Generally, the results indicated that ALP possessed the ACE inhibitory effect at all three doses and showed hypotensive effect on both systolic blood pressure (SBP) and diastolic blood pressure (DBP) significantly in rats pre-fed with ALP. Despite the negative group was pre-fed with distilled water, the same result was observed for captopril as a positive group (Figure 3).
The SBPs and DBPs responses to angiotensin I in the water control group and negative control group are significantly different (p ≤ 0.05). It shows that the blood pressure was not affected by the experimental procedure (such as handling the rats, force-feeding and injections) and the statistically significant findings were not due to experimental procedures. Despite the results that were observed for SBP, significant differences were not observed between the positive group and water group in DBP. It reveals the fact that SBP could only be affected by a synthetic drug (captopril) in normotensive rats. In other words, the magnitude of DBP inhibition is quite low compared to SBP in the positive group. The same results were observed for doses of 400 and 800 mg/kg body weight in DBP. Significant differences in SBP were not detected at a dose of 800 mg/kg body weight and positive control. The results showed that a dose of 800 mg/kg body weight possesses the same magnitude inhibition as captopril. While similar results were discovered for a dose of 400 mg/kg body weight and water group in SBP and these findings lead us to conclude that ALP at this dose possesses an inhibitory effect and normal blood pressure is not affected by ALP. However, the same magnitude of inhibition was not observed compared to what can be achieved in positive control (captopril). Figure 3 shows that the inhibition of DBP can be seen at a dose of 200 mg/kg body weight which is not quite significant.
It had been previously reported that the pressor effect of angiotensin I (0.3 μg/kg) was significantly lower when rats were pre-fed with milk fermented using two strains of Lactobacillus helveticus [19]. However, ALP as a functional food at regular consumption or even lower concentration may give a positive accumulative blood pressure stabilizing effect. Moreover, the baseline blood pressure in the above-mentioned study has not been considered as such and the rats were unconscious and have been subjected to invasive surgery. The results of present study reveal that A. lecanora in general produce peptides, which are inhibitory toward ACE, however it seems that only a dose of 800 mg/kg body weight is large enough in amount to cause an effect directly on ACE in vivo.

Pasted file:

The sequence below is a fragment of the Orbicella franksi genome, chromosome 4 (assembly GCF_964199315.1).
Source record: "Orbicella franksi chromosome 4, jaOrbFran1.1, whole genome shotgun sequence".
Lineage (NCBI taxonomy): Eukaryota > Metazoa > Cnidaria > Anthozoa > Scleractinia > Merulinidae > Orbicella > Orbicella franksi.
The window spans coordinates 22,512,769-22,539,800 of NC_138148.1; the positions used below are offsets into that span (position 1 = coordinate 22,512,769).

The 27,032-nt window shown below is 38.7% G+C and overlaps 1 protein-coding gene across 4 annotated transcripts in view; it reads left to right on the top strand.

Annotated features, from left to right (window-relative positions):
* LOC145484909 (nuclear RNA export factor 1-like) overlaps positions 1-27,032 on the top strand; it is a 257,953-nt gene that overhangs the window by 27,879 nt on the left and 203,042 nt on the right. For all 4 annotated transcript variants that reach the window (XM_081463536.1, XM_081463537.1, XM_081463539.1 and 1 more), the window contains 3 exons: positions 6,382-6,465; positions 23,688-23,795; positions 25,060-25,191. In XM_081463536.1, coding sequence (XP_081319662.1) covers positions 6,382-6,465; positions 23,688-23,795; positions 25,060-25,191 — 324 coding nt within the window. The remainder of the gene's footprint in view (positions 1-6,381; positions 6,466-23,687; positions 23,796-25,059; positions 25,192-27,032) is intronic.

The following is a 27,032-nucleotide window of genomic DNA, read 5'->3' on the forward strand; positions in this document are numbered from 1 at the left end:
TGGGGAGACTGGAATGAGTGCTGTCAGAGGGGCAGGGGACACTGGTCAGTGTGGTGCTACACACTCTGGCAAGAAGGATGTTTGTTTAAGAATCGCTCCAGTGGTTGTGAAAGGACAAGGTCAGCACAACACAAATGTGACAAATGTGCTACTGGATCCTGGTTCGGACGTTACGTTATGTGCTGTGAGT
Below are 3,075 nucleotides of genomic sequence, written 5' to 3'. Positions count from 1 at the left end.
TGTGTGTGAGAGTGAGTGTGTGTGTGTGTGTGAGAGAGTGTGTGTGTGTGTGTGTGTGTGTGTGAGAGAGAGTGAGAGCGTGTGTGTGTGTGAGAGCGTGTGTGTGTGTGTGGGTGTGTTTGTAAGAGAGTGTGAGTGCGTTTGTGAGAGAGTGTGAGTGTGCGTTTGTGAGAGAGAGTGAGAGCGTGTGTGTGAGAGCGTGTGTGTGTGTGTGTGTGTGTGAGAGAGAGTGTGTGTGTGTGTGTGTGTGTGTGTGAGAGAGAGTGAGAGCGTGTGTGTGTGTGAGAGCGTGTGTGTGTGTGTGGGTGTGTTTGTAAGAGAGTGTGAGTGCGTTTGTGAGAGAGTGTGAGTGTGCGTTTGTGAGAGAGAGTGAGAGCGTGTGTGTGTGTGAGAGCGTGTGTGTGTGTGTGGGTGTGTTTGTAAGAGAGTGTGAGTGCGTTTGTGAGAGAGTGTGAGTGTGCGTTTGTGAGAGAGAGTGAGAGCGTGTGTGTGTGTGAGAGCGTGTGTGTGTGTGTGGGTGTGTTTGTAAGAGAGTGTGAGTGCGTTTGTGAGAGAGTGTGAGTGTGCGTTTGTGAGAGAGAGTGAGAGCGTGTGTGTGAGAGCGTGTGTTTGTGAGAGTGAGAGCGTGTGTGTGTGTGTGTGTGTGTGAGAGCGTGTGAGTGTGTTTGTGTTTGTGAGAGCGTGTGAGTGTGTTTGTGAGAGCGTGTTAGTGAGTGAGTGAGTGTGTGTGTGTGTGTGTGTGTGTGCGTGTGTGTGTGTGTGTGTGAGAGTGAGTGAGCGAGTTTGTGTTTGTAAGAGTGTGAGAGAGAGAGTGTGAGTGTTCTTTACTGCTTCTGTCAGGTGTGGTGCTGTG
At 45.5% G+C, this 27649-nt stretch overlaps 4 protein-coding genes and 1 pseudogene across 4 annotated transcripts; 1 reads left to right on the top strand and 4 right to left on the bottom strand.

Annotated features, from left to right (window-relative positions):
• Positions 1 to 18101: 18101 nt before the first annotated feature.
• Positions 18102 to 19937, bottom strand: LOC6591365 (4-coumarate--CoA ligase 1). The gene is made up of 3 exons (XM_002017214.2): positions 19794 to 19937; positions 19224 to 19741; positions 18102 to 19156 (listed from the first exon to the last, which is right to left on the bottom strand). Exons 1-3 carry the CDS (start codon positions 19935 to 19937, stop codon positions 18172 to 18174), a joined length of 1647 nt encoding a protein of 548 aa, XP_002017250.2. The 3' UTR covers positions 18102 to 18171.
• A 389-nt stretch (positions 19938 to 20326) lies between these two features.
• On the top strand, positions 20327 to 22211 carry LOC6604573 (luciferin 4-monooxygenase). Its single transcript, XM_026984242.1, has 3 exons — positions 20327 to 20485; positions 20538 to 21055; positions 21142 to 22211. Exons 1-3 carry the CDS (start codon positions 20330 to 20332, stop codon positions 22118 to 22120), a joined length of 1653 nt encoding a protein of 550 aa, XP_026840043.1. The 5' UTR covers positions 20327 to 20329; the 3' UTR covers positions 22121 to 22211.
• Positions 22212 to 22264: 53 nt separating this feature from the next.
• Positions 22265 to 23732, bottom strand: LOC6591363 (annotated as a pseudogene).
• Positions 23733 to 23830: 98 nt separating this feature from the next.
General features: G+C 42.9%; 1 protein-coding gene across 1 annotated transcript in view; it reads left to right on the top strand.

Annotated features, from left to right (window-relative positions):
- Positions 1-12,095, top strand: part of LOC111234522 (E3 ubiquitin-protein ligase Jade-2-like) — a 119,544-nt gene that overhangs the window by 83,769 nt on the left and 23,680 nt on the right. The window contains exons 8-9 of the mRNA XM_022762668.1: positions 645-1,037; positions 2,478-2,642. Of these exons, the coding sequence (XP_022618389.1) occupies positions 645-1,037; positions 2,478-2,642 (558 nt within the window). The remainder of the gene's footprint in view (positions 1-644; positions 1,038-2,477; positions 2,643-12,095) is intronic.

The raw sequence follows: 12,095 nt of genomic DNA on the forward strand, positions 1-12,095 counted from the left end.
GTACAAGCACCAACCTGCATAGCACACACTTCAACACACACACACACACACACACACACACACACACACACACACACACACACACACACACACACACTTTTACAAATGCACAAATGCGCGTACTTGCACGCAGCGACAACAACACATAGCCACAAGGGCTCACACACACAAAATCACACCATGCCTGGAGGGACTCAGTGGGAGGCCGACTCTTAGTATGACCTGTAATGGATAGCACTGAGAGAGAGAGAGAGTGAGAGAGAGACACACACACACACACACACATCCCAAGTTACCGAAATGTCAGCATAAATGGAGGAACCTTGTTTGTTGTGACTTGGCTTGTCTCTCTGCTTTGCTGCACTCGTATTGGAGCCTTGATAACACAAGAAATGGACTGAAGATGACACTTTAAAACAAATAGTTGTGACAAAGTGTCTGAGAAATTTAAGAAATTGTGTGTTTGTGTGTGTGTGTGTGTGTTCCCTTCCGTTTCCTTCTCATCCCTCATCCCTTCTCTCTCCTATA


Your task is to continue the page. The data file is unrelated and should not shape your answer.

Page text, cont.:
2.3. Treatment Group

2.3.1. Changes in Blood Pressure after Inducing Hypertension

In order to study the curative potential of proteolysate as a blood pressure lowering drug, the present research was carried out by inducing hypertension before force feeding the ALP. Figure 4. depicts time-course changes in systolic blood pressure (SBP) and diastolic blood pressure (DBP) after inducing hypertension with angiotensin I and force-feeding ALP at different concentrations. It can be seen that inducing hypertension with injection of angiotensin I was successful. SBP and DBP reached a peak 1 h after injection in all groups, although the water group remained constant during the period of experiment. 1 h after force-feeding ALP, there were sharp drops in SBP at a dose of 800 mg/kg body weight and positive control group of approximately 13 mm Hg and 18 mm Hg, respectively. On the other hand there was a moderate decrease of nearly 7 mm Hg in SBP at a dose of 400 mg/kg body weight and a slight decline of around 14 mm Hg at a dose of 200 mg/kg body weight while the negative control group reached a plateau. It can be seen DBP also exhibited the same pattern as SBP. However, DBP at a dose of 200 mg/kg body weight was not decreased considerably compared to SBP.